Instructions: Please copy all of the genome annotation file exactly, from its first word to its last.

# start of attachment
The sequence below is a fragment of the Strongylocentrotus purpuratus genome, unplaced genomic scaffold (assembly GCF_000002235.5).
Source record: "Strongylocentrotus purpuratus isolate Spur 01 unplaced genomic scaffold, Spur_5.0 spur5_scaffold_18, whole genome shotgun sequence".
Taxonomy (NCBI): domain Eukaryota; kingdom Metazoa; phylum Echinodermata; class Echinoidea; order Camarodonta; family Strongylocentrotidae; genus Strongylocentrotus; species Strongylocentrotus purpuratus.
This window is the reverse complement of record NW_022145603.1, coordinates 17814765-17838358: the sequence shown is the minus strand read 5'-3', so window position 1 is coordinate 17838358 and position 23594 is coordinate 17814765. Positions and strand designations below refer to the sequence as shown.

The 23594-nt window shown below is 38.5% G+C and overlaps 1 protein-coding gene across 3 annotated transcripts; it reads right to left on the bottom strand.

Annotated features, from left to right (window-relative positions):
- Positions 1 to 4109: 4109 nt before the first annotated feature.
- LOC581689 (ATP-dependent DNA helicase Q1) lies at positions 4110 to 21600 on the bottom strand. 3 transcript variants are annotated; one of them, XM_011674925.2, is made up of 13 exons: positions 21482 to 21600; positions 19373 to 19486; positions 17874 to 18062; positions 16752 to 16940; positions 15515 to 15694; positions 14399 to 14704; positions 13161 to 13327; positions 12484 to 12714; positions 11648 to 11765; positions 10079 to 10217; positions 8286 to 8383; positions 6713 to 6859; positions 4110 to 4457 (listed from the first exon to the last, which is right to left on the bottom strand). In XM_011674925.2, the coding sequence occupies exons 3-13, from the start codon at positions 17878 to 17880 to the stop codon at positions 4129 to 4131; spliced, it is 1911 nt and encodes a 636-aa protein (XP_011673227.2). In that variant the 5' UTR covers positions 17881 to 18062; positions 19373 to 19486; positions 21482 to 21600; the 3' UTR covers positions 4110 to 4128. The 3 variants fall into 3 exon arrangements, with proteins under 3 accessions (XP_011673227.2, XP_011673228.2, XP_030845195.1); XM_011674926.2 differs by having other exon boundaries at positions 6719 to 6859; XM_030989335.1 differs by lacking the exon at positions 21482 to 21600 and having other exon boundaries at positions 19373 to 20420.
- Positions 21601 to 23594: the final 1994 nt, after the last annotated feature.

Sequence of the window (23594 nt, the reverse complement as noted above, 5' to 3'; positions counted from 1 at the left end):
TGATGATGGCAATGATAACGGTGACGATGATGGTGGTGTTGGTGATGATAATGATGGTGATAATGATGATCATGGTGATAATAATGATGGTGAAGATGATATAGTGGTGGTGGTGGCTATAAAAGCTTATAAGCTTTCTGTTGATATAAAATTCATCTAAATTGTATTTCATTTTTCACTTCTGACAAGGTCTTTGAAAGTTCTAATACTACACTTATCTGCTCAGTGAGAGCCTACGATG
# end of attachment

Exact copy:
The sequence below is a fragment of the Strongylocentrotus purpuratus genome, unplaced genomic scaffold (assembly GCF_000002235.5).
Source record: "Strongylocentrotus purpuratus isolate Spur 01 unplaced genomic scaffold, Spur_5.0 spur5_scaffold_18, whole genome shotgun sequence".
Taxonomy (NCBI): domain Eukaryota; kingdom Metazoa; phylum Echinodermata; class Echinoidea; order Camarodonta; family Strongylocentrotidae; genus Strongylocentrotus; species Strongylocentrotus purpuratus.
This window is the reverse complement of record NW_022145603.1, coordinates 17814765-17838358: the sequence shown is the minus strand read 5'-3', so window position 1 is coordinate 17838358 and position 23594 is coordinate 17814765. Positions and strand designations below refer to the sequence as shown.

The 23594-nt window shown below is 38.5% G+C and overlaps 1 protein-coding gene across 3 annotated transcripts; it reads right to left on the bottom strand.

Annotated features, from left to right (window-relative positions):
- Positions 1 to 4109: 4109 nt before the first annotated feature.
- LOC581689 (ATP-dependent DNA helicase Q1) lies at positions 4110 to 21600 on the bottom strand. 3 transcript variants are annotated; one of them, XM_011674925.2, is made up of 13 exons: positions 21482 to 21600; positions 19373 to 19486; positions 17874 to 18062; positions 16752 to 16940; positions 15515 to 15694; positions 14399 to 14704; positions 13161 to 13327; positions 12484 to 12714; positions 11648 to 11765; positions 10079 to 10217; positions 8286 to 8383; positions 6713 to 6859; positions 4110 to 4457 (listed from the first exon to the last, which is right to left on the bottom strand). In XM_011674925.2, the coding sequence occupies exons 3-13, from the start codon at positions 17878 to 17880 to the stop codon at positions 4129 to 4131; spliced, it is 1911 nt and encodes a 636-aa protein (XP_011673227.2). In that variant the 5' UTR covers positions 17881 to 18062; positions 19373 to 19486; positions 21482 to 21600; the 3' UTR covers positions 4110 to 4128. The 3 variants fall into 3 exon arrangements, with proteins under 3 accessions (XP_011673227.2, XP_011673228.2, XP_030845195.1); XM_011674926.2 differs by having other exon boundaries at positions 6719 to 6859; XM_030989335.1 differs by lacking the exon at positions 21482 to 21600 and having other exon boundaries at positions 19373 to 20420.
- Positions 21601 to 23594: the final 1994 nt, after the last annotated feature.

Sequence of the window (23594 nt, the reverse complement as noted above, 5' to 3'; positions counted from 1 at the left end):
TGATGATGGCAATGATAACGGTGACGATGATGGTGGTGTTGGTGATGATAATGATGGTGATAATGATGATCATGGTGATAATAATGATGGTGAAGATGATATAGTGGTGGTGGTGGCTATAAAAGCTTATAAGCTTTCTGTTGATATAAAATTCATCTAAATTGTATTTCATTTTTCACTTCTGACAAGGTCTTTGAAAGTTCTAATACTACACTTATCTGCTCAGTGAGAGCCTACGATG